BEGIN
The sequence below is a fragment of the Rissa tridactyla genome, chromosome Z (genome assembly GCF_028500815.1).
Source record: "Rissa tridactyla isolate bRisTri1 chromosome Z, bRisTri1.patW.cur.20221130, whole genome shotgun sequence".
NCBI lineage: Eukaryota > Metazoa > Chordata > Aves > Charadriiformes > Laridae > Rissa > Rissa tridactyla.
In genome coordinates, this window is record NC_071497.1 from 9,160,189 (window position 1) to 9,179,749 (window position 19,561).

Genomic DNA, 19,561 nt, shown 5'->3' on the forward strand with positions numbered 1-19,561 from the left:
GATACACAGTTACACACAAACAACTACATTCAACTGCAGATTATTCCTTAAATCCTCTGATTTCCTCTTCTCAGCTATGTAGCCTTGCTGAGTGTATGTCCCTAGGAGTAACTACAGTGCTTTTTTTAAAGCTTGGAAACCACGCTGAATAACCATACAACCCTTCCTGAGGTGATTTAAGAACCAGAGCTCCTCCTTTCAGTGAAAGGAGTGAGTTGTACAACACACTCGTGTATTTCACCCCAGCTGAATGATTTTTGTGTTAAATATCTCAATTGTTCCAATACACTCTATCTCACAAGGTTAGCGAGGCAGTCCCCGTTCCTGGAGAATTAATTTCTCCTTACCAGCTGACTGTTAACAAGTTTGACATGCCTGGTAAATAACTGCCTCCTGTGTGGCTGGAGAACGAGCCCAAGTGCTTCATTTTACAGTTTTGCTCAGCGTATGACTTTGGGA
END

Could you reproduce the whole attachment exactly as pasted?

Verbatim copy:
The sequence below is a fragment of the Rissa tridactyla genome, chromosome Z (genome assembly GCF_028500815.1).
Source record: "Rissa tridactyla isolate bRisTri1 chromosome Z, bRisTri1.patW.cur.20221130, whole genome shotgun sequence".
NCBI lineage: Eukaryota > Metazoa > Chordata > Aves > Charadriiformes > Laridae > Rissa > Rissa tridactyla.
In genome coordinates, this window is record NC_071497.1 from 9,160,189 (window position 1) to 9,179,749 (window position 19,561).

Genomic DNA, 19,561 nt, shown 5'->3' on the forward strand with positions numbered 1-19,561 from the left:
GATACACAGTTACACACAAACAACTACATTCAACTGCAGATTATTCCTTAAATCCTCTGATTTCCTCTTCTCAGCTATGTAGCCTTGCTGAGTGTATGTCCCTAGGAGTAACTACAGTGCTTTTTTTAAAGCTTGGAAACCACGCTGAATAACCATACAACCCTTCCTGAGGTGATTTAAGAACCAGAGCTCCTCCTTTCAGTGAAAGGAGTGAGTTGTACAACACACTCGTGTATTTCACCCCAGCTGAATGATTTTTGTGTTAAATATCTCAATTGTTCCAATACACTCTATCTCACAAGGTTAGCGAGGCAGTCCCCGTTCCTGGAGAATTAATTTCTCCTTACCAGCTGACTGTTAACAAGTTTGACATGCCTGGTAAATAACTGCCTCCTGTGTGGCTGGAGAACGAGCCCAAGTGCTTCATTTTACAGTTTTGCTCAGCGTATGACTTTGGGA